I was recently invited to testify about intellectual property and innovation before the Government of Canada’s Standing Committee on Industry, Science and Technology. Several of my recommendations were integrated into the Committee’s subsequent report to the House of Commons.
My comments, which you can read or watch on Canada’s Parliamentary website, suggest:
IP-related strategies for Canada’s innovation system probably don’t involve many legislative reforms or new international agreements for stronger protection or enforcement. What is needed first is a comprehensive, independent, evidence-based review of our entire framework in the context of innovation policy. Only then can we consider some possibilities for meaningful, practical solutions, like better intergovernmental policy coordination, more streamlined application and adjudication procedures, and enhanced cooperation between the public and the private sector.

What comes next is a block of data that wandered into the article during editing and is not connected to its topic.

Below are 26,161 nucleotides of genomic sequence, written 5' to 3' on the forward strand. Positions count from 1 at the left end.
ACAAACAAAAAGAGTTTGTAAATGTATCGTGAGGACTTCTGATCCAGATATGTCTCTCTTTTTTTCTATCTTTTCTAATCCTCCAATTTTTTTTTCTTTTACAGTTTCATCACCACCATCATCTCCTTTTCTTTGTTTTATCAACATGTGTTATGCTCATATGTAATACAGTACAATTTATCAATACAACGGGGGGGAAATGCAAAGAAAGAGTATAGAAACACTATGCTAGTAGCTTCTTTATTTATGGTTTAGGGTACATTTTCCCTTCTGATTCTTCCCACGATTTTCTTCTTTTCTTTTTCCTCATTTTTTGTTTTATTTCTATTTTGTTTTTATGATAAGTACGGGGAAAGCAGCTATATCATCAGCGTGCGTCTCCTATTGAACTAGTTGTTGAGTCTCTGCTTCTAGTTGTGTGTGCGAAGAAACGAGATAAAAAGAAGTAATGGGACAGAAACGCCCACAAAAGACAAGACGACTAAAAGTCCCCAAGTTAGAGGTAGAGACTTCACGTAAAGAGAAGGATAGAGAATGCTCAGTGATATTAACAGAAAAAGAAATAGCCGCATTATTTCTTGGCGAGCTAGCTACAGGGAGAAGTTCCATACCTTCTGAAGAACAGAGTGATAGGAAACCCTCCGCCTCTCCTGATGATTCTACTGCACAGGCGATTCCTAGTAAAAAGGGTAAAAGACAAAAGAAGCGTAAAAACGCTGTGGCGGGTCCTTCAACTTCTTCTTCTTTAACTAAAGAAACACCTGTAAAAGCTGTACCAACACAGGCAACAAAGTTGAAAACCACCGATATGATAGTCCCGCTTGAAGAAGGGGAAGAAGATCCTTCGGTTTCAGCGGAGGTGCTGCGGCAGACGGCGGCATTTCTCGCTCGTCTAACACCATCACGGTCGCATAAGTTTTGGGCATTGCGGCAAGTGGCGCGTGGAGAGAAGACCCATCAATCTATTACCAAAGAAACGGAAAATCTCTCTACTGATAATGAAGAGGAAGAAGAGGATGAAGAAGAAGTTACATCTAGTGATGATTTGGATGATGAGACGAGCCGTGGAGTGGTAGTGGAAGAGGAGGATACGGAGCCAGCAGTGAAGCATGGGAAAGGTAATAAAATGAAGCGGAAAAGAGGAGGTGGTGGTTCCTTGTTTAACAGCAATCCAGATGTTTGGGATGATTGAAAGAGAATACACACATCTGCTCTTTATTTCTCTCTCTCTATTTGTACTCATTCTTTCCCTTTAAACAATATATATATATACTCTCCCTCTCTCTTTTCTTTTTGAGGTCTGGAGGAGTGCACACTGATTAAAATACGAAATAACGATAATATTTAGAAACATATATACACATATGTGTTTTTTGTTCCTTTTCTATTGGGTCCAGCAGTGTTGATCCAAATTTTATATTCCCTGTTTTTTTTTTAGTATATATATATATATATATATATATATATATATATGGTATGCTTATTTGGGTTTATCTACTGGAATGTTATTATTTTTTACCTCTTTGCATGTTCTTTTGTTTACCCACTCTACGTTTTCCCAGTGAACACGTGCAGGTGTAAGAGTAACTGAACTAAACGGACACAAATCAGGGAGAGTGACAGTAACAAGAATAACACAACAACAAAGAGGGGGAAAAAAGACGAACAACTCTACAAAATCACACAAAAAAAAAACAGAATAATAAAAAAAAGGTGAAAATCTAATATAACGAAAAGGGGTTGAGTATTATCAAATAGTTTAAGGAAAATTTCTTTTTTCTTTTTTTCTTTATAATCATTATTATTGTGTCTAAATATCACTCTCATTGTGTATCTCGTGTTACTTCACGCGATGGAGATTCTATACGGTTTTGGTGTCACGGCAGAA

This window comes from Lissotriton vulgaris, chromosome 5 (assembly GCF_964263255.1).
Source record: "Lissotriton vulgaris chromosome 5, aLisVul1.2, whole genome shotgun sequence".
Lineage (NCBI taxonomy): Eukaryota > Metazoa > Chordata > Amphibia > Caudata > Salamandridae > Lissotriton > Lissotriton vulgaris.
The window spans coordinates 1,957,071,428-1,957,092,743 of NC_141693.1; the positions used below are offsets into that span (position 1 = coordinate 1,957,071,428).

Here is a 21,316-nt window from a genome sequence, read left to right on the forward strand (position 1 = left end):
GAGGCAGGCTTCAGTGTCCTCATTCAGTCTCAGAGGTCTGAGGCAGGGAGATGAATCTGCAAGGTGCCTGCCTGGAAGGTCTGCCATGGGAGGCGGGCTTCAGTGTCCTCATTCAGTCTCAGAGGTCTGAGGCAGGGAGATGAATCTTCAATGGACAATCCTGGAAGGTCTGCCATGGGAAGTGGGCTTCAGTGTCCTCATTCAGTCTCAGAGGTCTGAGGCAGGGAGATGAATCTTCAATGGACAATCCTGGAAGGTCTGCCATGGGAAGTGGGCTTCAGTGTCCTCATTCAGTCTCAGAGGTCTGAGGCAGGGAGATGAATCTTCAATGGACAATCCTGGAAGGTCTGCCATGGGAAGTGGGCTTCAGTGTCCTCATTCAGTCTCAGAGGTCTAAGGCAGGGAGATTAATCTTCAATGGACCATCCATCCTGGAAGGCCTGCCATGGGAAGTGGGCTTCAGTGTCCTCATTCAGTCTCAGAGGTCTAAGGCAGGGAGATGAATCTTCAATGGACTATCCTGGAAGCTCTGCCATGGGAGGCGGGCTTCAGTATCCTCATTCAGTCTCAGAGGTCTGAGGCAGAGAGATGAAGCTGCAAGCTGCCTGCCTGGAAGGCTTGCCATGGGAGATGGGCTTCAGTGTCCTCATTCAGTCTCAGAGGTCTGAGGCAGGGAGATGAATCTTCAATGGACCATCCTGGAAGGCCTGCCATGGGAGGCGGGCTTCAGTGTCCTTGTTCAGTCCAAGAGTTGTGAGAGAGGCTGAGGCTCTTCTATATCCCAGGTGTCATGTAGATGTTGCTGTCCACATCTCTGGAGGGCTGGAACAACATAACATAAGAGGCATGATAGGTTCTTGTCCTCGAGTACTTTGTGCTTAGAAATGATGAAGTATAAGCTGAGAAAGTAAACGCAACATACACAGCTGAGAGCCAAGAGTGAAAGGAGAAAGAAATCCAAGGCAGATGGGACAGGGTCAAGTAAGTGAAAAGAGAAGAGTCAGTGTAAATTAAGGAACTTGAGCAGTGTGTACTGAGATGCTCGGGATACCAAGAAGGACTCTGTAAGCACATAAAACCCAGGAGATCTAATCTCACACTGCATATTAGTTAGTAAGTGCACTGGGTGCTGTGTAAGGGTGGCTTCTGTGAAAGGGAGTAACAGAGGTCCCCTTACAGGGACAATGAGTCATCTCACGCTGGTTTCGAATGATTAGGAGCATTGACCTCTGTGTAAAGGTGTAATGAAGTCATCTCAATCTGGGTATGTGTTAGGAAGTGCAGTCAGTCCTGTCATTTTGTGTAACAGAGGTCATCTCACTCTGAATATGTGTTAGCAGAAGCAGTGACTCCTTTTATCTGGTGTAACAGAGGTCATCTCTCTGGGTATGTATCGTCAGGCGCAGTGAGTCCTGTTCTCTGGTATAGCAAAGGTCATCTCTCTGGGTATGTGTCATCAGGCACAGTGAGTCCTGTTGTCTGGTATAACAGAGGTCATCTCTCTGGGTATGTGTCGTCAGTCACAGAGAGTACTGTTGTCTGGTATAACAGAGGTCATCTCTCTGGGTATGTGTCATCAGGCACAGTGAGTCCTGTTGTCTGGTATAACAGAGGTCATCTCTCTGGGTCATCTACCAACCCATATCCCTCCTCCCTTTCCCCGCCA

When the Committee issued its final report, The Intellectual Property Regime in Canada, my testimony was cited more than a half-dozen times. The Committee, for example, highlighted (on page 21) my remarks about intellectual property and innovation measurement metrics:
IP outputs are a substantial part of the formula that many organizations currently use to evaluate Canadian innovation. Intellectual property outputs form one quarter of the weighting of our D grade in innovation. That’s attributable to our poor statistical performance in acquiring certain kinds of IP rights. Unfortunately, the formula wrongly presumes that IP outputs indicate innovation. Innovation and invention are not the same thing. A true innovation has market value. A patented invention may or may not.
The report’s section on “Policy Principles: The Big Picture” began (on page 25) by noting my comment that “the overarching principles of IP policies should be to increase certainty and reduce transaction costs.”
I’m thrilled that I could contribute to the Committee’s understanding of these crucial issues, and through my testimony, help to move the IP policy debate in Canada forward.